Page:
“When we use ChatGPT, we give a lot of ourselves to that program,” said Ms. Jess Rhoades Bonilla, the Assistant Principal of the English department. ChatGPT takes information from learning data in order to generate responses for the user, which means it has access to whatever data you give it. This means that teachers who use the program in class and discuss the program with their students have to consider what kind of personal information they hand over to the program, especially if they ask the program to proofread personal documents.

Others believe that there is no need to fear ChatGPT and its potential to take over human jobs, as the program can make mistakes with simple tasks and does not always present accurate information. It also lacks the originality that would allow it to fully replace those with jobs that require more creative thinking.

“I hope people realize that it’s just a computer, and even though it has certain advantages with efficiency, it won’t ever be able to replicate the human brain,” said Nathan Blum (‘24).

Many have shared that they think the program is not so different from the search engines we use daily, like Google. “It’s just getting info from search engines,” said Augus Li Jr. (‘24). “In fact, I think further down the line, people will use AI for common stuff like medical diagnosis.”

In recent months, however, the sudden growth of artificial intelligence has already begun to take jobs from translators, receptionists, accountants, and even artists. As more people begin to trust these programs with their information and these tasks, the number of jobs vulnerable to AI automation increases.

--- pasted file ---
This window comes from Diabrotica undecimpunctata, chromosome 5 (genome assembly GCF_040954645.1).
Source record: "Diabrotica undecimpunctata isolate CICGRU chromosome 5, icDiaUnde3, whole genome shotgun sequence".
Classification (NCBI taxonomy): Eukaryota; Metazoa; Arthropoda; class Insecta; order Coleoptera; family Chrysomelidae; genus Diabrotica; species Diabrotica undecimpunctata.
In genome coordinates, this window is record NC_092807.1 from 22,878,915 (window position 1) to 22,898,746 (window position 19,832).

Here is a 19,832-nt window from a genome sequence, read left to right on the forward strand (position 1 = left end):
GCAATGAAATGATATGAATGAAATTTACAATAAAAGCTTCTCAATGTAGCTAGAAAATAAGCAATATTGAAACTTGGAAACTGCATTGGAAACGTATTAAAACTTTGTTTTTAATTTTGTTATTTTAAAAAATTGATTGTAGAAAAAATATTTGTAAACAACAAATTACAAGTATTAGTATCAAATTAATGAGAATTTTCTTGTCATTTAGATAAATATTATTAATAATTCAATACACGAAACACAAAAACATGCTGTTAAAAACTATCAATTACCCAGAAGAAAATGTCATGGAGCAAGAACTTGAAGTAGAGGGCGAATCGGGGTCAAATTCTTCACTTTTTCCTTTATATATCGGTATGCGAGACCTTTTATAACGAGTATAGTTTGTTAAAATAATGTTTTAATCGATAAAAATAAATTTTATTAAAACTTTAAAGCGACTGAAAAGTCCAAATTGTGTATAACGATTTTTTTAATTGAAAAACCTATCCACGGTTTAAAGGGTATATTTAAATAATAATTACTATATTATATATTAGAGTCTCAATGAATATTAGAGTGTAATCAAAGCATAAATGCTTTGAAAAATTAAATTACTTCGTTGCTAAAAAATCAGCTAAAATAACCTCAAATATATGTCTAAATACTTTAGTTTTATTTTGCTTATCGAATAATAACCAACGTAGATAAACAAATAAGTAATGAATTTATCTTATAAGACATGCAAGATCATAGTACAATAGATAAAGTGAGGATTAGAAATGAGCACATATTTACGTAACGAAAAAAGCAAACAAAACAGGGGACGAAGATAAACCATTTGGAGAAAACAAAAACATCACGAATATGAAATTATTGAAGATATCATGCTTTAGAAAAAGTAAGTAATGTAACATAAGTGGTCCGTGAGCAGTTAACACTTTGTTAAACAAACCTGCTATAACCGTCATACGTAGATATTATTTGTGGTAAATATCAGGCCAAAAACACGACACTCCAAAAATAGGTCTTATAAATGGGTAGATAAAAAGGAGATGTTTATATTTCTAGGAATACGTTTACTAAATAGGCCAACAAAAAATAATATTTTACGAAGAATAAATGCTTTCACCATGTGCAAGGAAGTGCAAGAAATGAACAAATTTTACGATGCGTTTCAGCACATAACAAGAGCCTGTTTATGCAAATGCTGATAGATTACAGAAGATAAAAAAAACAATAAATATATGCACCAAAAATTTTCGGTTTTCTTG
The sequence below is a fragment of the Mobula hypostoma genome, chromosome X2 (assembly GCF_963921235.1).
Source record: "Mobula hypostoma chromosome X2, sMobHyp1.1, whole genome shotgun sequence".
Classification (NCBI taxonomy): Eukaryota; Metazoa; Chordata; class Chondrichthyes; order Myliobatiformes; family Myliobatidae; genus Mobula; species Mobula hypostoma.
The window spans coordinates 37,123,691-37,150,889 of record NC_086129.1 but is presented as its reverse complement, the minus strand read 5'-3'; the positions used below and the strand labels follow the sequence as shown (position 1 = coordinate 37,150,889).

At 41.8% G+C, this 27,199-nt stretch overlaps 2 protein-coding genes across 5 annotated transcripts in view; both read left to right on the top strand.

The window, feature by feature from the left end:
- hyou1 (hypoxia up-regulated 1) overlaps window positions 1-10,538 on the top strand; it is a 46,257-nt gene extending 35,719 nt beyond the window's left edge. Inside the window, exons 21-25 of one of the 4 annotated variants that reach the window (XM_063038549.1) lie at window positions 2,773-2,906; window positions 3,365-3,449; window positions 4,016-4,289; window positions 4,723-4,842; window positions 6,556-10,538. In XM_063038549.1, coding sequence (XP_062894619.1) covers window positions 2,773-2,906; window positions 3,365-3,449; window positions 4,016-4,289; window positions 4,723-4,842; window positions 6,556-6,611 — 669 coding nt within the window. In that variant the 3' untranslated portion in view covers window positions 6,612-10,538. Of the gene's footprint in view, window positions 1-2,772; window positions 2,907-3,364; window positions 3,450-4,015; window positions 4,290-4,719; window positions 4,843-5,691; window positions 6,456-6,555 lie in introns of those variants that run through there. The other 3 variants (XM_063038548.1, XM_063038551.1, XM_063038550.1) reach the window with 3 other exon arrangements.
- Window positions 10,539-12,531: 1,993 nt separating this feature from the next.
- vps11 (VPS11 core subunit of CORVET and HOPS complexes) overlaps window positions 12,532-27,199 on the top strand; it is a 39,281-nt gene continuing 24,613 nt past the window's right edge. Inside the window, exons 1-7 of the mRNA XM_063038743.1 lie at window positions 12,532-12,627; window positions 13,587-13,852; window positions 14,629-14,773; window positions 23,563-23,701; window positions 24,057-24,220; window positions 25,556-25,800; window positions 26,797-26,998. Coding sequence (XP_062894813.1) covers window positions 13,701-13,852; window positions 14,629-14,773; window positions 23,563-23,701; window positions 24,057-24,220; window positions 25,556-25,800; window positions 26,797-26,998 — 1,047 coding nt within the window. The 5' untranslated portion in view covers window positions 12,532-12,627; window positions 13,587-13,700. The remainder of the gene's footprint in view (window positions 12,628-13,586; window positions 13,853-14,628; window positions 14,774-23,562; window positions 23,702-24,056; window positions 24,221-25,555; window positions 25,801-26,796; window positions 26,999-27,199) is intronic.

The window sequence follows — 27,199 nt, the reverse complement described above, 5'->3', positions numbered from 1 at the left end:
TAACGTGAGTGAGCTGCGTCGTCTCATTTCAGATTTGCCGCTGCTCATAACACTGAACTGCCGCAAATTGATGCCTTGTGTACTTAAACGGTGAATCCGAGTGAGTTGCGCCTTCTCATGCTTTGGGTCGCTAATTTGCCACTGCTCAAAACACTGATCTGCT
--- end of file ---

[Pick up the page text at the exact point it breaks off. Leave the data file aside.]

With the use of AI on the rise, including Microsoft’s Copilot and Google’s Bard, there have also been many attempts to prevent its use. Writer, despite being an AI writing platform, has an “AI Content Detector” on its website, which allows users to check if something was written entirely by AI. A student at Princeton University also created a program called GPTZero, which helps detect if sentences were written by ChatGPT.

These programs are often unnecessary for teachers, though. Mr. Evan Losow, a literacy coach at Tech, shared that students submitting writing with flawless grammar and sentence structure is generally a sign that they used ChatGPT, even if they use the feature that allows the program to write in a less sophisticated way. While there have yet to be new policies implemented that penalize the use of AI, teachers have taken to treating it as if the student has plagiarized—after all, the writing does not belong to them.

As the use of AI in education becomes increasingly popular with students, educators will be forced to adapt to these constantly evolving programs. Attempting to prevent AI use in schools will not deter people’s curiosity and experimentation.

“[Artificial intelligence] could have a lot of advantages, but if we don’t have familiarity with it, we won’t be able to predict how dangerous it can be,” said Holmer.